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Vocabulary: More Than Words

During the 2012-2013 school year, which was also my first year of teaching, I worked as an ICT (Integrated Co-Teaching) teacher in English, Integrated Algebra, Earth Science and SETSS (Special Education Teacher Support Services, previously referred to as Resource Room) at my high school in the South Bronx (9th and 10th grade). I began working with the Teachers College Inclusive Classrooms Project as a way to learn about how to improve literacy in my various classrooms in a way that could be applicable across all contents.
 
Working in District 9 proved to provide a population of students with labeled disabilities who were used to associating school with failure and reading with frustration. A lot of my assumptions of what I needed to teach and what would work for my students with disabilities went out the window when I met my students. I was quickly faced with the fact that many of my students who had come from very small class settings (8-12 students) in middle school were now sitting in an ICT classroom of between 25-34 students and were lost. They often had reading levels on the elementary level and lower middle school level, lacked many necessary basic math skills, and were overall frustrated with how their education was going.  Many struggling readers were not only students with disabilities, but also English Language Learners, making it even harder for them to adapt and thrive in the classroom.
 
In the first half of the year as a special education department my colleagues and I worked on collecting basic reading and math levels for all our students through baseline tests as well as classroom observations and analysis of student work. By the time January came around we decided that more needed to be done for our lowest student with disabilities (SWD)/English Language Learning (ELL) readers. These students were shutting down in class, not producing meaningful work, and not able to follow along with the lessons in their ICT classes.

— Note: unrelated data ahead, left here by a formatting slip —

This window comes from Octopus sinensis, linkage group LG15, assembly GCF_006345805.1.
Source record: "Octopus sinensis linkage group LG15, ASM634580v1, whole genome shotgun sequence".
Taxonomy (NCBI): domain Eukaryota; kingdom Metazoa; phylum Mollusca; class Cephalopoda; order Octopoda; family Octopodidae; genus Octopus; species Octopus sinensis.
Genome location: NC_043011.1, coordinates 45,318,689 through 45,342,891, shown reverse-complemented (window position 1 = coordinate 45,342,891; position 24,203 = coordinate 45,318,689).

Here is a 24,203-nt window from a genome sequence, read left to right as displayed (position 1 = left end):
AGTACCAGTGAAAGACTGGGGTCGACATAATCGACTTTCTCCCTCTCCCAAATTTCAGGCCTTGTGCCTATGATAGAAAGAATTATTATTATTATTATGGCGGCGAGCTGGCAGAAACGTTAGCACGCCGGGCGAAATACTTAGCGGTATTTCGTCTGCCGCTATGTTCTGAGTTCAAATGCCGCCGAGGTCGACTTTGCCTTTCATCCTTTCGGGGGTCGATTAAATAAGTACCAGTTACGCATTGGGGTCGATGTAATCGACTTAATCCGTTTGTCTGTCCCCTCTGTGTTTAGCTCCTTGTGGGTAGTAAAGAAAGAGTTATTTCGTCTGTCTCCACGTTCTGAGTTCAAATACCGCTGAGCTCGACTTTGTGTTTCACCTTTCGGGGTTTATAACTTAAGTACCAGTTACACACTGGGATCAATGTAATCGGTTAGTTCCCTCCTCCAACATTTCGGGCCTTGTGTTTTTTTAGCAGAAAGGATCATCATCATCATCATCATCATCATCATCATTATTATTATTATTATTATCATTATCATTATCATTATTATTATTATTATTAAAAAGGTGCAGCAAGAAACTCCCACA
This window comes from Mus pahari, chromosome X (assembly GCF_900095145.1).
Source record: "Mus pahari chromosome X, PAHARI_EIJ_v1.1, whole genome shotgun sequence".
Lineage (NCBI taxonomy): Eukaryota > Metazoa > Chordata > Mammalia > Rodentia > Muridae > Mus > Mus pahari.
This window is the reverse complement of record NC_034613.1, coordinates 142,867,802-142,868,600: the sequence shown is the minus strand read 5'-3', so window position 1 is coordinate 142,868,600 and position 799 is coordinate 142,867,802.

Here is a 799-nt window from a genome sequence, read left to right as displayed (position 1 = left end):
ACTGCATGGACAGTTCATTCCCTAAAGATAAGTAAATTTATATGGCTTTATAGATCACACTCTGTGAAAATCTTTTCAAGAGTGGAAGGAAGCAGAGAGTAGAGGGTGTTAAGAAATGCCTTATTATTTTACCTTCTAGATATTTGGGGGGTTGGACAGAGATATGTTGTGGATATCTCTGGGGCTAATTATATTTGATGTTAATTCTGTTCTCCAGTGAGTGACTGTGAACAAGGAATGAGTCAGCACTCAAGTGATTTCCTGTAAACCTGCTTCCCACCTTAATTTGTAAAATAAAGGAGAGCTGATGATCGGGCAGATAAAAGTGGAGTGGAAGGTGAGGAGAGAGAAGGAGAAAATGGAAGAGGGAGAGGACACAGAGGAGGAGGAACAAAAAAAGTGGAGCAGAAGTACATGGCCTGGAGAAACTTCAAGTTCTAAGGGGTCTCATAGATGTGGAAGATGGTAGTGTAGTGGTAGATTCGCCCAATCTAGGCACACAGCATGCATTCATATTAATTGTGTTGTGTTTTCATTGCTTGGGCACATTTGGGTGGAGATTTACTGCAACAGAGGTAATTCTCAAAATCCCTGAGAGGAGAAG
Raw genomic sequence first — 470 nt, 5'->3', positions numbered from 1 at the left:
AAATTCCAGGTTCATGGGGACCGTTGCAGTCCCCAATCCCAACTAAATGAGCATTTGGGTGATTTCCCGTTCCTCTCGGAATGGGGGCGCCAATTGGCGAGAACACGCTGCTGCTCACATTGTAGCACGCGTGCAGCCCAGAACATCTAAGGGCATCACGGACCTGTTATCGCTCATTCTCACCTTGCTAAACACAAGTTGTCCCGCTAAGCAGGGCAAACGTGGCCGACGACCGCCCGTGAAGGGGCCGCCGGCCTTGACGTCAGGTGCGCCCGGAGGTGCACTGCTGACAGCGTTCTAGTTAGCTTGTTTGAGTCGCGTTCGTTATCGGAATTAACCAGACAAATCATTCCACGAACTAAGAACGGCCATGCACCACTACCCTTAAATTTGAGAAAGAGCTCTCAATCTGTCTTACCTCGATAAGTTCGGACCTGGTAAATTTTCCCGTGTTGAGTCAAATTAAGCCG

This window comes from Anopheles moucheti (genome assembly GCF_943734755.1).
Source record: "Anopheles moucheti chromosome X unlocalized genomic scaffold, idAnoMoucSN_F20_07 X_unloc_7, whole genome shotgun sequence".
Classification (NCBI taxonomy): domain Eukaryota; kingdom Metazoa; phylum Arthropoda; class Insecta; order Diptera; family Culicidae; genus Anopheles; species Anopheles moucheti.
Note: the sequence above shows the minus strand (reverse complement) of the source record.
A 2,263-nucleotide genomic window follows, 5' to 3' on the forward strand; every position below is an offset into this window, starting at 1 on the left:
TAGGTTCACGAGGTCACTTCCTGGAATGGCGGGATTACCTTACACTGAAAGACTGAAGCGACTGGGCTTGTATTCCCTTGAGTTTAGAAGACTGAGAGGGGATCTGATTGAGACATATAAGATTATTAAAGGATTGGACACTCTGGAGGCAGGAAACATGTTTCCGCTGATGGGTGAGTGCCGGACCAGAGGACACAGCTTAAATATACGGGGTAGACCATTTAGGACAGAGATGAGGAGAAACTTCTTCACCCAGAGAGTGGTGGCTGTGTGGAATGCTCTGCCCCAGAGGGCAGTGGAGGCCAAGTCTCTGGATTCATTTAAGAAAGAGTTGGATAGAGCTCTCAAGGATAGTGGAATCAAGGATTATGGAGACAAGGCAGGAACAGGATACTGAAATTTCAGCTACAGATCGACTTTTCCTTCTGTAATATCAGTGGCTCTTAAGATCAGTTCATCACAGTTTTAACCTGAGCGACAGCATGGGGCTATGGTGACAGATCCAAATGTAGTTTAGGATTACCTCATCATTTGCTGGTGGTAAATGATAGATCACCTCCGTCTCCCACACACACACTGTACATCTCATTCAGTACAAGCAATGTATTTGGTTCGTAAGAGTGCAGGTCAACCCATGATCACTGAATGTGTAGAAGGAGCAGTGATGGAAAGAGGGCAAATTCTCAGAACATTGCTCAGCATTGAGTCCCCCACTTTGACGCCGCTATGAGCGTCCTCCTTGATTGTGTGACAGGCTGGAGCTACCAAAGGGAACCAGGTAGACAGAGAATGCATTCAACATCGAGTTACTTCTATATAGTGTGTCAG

These students were unable to identify key terms in each content that were essential to making connections and analysis required to see success in a high school level regents-geared ICT class. They had trouble following along with topic descriptions and conversations in class and did not have a strong vocabulary base. Furthermore, many of our students who had come from self-contained classrooms in middle school were seriously struggling to survive in a classroom full of 25-34 students despite various co-teaching methods implemented. Something needed to be done in order for students to see success within the school year and give them more of a chance to survive in an ICT setting.
 
We decided as a special education team that we would tackle this issue by implementing a shift in our instruction that focused on vocabulary, summarizing, and small-group instruction in all ICT classrooms. Our hope was to provide our struggling readers with “survival skills” to see success in the ICT classroom and to improve their reading levels.  
 
This is where my year-long inquiry for TCICP began to really form. Through this shift in our instruction, we were able to implement various vocabulary techniques in an alternative teaching setting and saw an important impact on our students struggling most with literacy.  Meeting with fellow TCICP inquiry teachers each month provided me with additional resources and discussion with teachers who noticed similar trends in their own classrooms, which helped guide the inquiry process as well.